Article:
Tears of the Black Tiger (18)

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The ViewLondon Review

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Review byMatthew Turner09/10/2001

Colourful, violent and extremely bizarre Thai western that’s unlike anything you’ve ever seen before.

Words cannot adequately describe just how weird a film Tears of the Black Tiger is.

It’s a deliriously bizarre Thai western that's like a cross between a proper 'B' western, a Bollywood epic (it uses weird pinks and blues and washed out colours, as well as Songs At Bizarre Moments) and a Sam Peckinpah movie (lots of lovingly photographed graphic, bloody violence).

The plot is very much the stuff of ‘B’ westerns. A fabled gunslinger (the Black Tiger – Chartchai Ngamsan) pines for his childhood sweetheart (Stella Malucchi), and she is engaged to be married to his archenemy.

The dialogue, in this respect, is as cheesy as you’d expect, with hearty full-throated Evil Laughter to match. Fortunately, it seems as if the deliberately fromage-laden aspects are intentional, as the film has a lot of humour, but it’s the sort of film where you’re never quite sure.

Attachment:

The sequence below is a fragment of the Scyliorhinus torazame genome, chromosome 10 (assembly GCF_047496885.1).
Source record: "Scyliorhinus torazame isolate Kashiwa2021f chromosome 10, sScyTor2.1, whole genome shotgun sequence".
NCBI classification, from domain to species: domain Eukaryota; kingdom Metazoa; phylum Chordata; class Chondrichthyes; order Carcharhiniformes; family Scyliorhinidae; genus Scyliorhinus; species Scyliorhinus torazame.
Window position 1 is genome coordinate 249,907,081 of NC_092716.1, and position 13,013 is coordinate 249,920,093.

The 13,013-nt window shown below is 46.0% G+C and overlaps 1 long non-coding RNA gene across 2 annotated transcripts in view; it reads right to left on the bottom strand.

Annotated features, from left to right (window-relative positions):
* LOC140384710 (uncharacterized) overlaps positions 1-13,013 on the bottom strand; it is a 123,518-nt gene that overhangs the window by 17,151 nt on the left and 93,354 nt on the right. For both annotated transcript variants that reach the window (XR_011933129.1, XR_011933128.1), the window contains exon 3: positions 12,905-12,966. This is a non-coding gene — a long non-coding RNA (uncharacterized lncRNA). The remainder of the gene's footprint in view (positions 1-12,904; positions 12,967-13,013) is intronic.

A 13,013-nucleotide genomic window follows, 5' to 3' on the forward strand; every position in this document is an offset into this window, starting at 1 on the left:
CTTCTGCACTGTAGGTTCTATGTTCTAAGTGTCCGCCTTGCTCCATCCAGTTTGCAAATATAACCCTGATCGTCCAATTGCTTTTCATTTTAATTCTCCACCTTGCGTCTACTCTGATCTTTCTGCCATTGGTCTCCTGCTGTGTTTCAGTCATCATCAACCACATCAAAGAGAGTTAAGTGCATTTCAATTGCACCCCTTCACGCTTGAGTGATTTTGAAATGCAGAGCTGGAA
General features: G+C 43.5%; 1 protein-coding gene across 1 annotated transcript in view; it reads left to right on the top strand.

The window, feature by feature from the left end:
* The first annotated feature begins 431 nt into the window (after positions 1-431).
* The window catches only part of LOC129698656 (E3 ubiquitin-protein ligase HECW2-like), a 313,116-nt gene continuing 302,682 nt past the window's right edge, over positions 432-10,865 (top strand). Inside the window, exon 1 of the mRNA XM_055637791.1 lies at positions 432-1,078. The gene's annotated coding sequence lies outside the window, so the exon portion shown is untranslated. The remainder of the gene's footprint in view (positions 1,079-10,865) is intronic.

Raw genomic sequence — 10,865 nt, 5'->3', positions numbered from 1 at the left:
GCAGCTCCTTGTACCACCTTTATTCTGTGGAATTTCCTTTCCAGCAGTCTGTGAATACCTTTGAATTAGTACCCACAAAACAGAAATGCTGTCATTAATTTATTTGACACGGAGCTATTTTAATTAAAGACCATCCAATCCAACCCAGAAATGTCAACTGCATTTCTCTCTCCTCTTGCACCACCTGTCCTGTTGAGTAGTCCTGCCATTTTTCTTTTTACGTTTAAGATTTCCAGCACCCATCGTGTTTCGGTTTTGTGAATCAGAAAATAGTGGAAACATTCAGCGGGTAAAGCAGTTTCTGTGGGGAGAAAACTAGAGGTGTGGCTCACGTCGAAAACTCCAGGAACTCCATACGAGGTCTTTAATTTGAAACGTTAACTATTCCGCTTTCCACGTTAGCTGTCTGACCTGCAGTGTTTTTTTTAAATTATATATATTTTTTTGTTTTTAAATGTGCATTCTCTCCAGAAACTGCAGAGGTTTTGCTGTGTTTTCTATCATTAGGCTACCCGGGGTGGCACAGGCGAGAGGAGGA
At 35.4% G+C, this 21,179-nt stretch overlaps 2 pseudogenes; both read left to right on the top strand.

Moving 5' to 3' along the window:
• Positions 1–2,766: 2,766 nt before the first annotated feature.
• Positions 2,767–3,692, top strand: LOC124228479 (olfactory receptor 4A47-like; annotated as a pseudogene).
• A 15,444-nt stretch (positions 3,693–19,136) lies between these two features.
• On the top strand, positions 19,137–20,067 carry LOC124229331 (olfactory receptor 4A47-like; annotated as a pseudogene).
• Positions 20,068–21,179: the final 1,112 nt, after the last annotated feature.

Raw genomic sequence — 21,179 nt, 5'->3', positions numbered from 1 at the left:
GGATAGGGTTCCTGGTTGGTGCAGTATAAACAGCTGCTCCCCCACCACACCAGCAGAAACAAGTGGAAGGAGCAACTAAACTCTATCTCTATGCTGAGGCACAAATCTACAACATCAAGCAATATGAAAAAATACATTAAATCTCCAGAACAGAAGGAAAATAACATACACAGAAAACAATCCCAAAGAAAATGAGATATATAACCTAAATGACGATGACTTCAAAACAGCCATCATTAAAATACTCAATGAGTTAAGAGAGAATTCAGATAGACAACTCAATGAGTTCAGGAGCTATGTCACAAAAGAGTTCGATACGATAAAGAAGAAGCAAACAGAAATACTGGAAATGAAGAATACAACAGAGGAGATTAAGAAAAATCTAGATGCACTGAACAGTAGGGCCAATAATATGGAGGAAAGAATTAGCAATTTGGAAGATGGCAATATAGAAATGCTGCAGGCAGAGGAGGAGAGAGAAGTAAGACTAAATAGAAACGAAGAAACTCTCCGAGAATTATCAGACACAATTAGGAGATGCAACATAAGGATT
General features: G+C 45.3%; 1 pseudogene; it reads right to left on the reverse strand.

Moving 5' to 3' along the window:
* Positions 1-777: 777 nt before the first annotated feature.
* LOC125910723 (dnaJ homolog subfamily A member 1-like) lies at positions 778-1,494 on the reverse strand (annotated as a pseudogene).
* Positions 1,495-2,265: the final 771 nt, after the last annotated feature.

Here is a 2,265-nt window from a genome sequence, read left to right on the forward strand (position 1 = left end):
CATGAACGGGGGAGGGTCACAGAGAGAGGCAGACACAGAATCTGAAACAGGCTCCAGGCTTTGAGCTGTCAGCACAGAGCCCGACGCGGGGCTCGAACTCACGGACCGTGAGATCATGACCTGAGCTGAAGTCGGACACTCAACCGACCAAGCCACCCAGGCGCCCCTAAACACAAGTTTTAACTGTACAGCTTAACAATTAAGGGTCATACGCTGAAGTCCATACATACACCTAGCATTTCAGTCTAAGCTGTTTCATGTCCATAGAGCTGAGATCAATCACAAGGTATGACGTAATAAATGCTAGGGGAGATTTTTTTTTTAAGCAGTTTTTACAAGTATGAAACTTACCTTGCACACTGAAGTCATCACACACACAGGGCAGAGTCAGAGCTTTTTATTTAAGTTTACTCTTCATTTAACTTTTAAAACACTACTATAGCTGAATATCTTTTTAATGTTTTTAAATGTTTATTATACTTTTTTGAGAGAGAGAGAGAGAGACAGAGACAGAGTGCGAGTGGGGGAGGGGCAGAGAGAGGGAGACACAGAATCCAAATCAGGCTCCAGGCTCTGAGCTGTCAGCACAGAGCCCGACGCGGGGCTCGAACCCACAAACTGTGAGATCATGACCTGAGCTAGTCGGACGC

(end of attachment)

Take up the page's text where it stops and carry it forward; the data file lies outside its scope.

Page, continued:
The opening of the film sets the tone, when the Black Tiger shoots a villain he can see in a mirror, by ricocheting the bullet off several different objects. Just as your jaw drops open with amazement, the film kindly asks if you’d like to see that bit again. It’s that kind of movie.

Any one of the film’s strange elements, (the washed-out colour scheme, the graphic violence, the weird songs) would normally be enough to make this stand out.

But the fact that this film combines all three and even throws in a gun slinging midget for good measure marks it out as a film not to be missed.

You won’t have seen anything like it, and it’s doubtful you ever will again. Recommended.

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Tears of the Black Tiger (18)
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Content updated: 21/09/2018 12:29

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